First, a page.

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The next generation of women in coding

Image shows four young people looking into the camera and smiling and on the wall behind them are the words "Google" and "Code."

Women of color make up less than 10 percent of all Bachelor's degrees earned in computing in the U.S. Peta-Gay Clarke and Shameeka Emanuel are working to help change that. As program managers of Google’s Code Next program, they’re using their tech careers to give young women more access to computer science. Today, they’re announcing the sponsorship of a new Women of Color in Tech scholarship.

I recently had the chance to talk to Peta-Gay and Shameeka to learn about the women who’ve inspired them and how, in turn, they hope to inspire the next generation.

What interested you in a technology career?

Peta-Gay: My grandmother was a Jamaican immigrant and even though she didn’t know much about computers, she walked into Radio Shack in the 1990s and put a computer on layaway. A year later, she surprised my sister and me with it on Christmas. This gift both turned me into our family’s tech support and sparked my interest in technology. Later on, I transferred into a computer science program at my high school in Queens, which changed my life. I learned how to build and repair computers and was introduced to computer programming.

Shameeka: I grew up as a cheerleader and band nerd who was eligible for free lunch — I knew technology would be my key to moving to another economic class. I was also drawn to tech because math and science are objective subjects rooted in proof: you’re either right, wrong or innovating.

Women, particularly women of color, are underrepresented in tech. How have you seen women of color break into this work?

Peta-Gay: Breaking into the tech industry requires a great deal of persistence, resilience and support. Early exposure, access and opportunities also make a huge difference. I personally have had mentors and sponsors enter my life at critical points. But if we’re going to see major shifts in the number of women of color entering the tech sector, we need innovative public and private partnerships and new ways to access careers in tech.

Shameeka Emanuel, program manager of Google’s Code Next program, sits behind her laptop. She is wearing glasses and looking into the camera, smiling.

Shameeka Emanuel, program manager of Google’s Code Next program

You’ve been working with Google’s Code Next students for six years. What still surprises you about working with them?

Peta-Gay: I’m still surprised how often our students are excluded and underestimated. There are still far too many schools that don’t offer computing courses, and even if they do, our students may not be eligible to take them. Many of our budding engineers join Code Next to get the exposure and access they need. They join as freshman in high school and stay through graduation. Our inaugural cohort have even stayed connected through the program, and they’re now sophomores in college!

Shameeka: The students continuously blow me away, there’s no limit to what they can achieve. Our senior leadership sees it too. I’ve even seen their eyes twinkle when they attend our student showcases! Being a part of this leadership team has also helped me raise my own children — I’ve learned that you have to remove boundaries and focus on the play part of education to truly inspire the next generation.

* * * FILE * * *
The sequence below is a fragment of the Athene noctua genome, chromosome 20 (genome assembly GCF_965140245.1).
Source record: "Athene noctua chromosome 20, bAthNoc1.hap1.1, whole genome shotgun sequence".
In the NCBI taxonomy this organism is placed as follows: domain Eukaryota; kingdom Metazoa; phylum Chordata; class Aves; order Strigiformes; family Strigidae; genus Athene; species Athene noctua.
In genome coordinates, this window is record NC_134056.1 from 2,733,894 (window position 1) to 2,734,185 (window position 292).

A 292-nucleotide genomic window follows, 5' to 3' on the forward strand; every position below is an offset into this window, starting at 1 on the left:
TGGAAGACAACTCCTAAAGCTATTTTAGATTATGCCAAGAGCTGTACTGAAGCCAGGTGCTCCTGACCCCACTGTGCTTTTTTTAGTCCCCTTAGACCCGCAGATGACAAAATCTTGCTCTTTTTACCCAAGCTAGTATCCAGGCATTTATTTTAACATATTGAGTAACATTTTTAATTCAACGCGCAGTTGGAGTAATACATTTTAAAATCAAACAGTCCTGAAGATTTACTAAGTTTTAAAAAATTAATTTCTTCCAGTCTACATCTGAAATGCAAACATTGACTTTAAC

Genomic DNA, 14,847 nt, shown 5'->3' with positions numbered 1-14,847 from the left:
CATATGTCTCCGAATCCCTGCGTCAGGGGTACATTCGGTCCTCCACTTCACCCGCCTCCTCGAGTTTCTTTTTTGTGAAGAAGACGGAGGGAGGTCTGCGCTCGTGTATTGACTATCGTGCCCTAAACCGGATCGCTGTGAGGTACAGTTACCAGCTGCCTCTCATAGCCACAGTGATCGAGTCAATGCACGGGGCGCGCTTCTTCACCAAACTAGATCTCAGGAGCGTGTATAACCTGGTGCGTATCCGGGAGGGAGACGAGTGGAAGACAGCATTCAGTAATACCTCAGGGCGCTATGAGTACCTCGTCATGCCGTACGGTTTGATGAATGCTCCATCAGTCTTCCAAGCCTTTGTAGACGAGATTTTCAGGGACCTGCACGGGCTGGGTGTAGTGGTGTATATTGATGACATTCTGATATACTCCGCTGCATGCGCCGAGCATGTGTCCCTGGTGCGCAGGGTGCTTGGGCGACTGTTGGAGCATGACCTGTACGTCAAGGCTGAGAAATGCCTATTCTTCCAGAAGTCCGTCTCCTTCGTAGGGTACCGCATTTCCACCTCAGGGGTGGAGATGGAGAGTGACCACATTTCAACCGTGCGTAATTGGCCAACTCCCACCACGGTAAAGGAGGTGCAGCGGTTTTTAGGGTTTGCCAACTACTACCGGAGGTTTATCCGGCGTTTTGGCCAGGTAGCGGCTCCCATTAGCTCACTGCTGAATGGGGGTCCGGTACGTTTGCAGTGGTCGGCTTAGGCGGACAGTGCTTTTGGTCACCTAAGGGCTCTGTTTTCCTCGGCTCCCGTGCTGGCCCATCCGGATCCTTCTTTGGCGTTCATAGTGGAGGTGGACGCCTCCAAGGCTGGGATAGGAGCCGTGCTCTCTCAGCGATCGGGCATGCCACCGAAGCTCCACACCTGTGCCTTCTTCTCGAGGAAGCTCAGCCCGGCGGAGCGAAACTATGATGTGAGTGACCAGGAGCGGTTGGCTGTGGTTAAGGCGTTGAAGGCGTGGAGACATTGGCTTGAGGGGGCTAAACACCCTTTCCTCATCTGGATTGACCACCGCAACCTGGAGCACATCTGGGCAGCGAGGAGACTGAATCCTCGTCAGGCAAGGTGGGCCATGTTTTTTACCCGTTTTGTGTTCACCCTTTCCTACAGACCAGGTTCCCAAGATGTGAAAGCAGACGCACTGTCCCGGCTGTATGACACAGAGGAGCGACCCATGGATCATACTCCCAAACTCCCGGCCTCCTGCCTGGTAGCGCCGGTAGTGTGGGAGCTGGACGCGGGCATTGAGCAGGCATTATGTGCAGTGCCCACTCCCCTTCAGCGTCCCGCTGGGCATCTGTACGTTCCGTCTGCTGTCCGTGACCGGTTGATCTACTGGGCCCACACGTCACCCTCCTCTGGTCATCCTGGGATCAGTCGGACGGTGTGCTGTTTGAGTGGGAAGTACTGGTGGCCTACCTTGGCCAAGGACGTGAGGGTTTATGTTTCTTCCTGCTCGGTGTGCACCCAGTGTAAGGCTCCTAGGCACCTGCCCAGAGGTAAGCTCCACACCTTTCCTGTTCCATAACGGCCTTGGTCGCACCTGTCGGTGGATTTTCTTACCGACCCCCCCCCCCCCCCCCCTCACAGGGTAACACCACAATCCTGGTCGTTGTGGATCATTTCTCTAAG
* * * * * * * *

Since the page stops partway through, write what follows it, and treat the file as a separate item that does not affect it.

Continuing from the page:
What do you hope the students who participate in Code Next learn beyond new technical skills?

Peta-Gay: I want our students to become lifelong learners. My hope is that they never stop exploring and tinkering, but more importantly they find joy in learning.

Shameeka: I want our students to use what they learn here to reach back and pull others forward. We want to inspire the next generation of makers and engineers to become disruptive leaders in tech with a growth mindset. I hope they keep growing and glowing!

What do you hope to achieve with the new Women of Color in Tech scholarship?

Peta-Gay : Together with Scholly, our team is excited to sponsor a new Women of Color in Tech scholarship that will award up to 20 Black, Latina and Native women with $10,000 towards computing degrees.

Shameeka: It was created to raise awareness of the gender gap in tech and the challenges women of color face trying to enter the industry. We also hope it eases some financial burden for the winners so they can focus on their studies.

Peta-Gay, lead of Google’s Code Next program, speaking at a Code Next Hackathon in New York City.

Peta-Gay, lead of Google’s Code Next program, speaking at a Code Next Hackathon in New York City

In the spirit of Women’s History Month, can you tell us about any role models or mentors who’ve helped you grow?

Peta-Gay: My first role models were my mother and my grandmother. I’m a first-generation immigrant, so to know my parents came to the United States from Jamaica and had to start their lives all over is my greatest motivation.

Shameeka: I’ve been blessed to cross paths with amazing women in this industry who took time to counsel and mentor me over the years. But the next generation — our students — are now pushing to create a world where diversity and access are the norm and not the exception — and I’m excited to watch them create this change!


Head over to Code with Google to learn how other Google programs and partnerships are addressing equity gaps in tech, including more scholarships for students pursuing degrees in computer science education.

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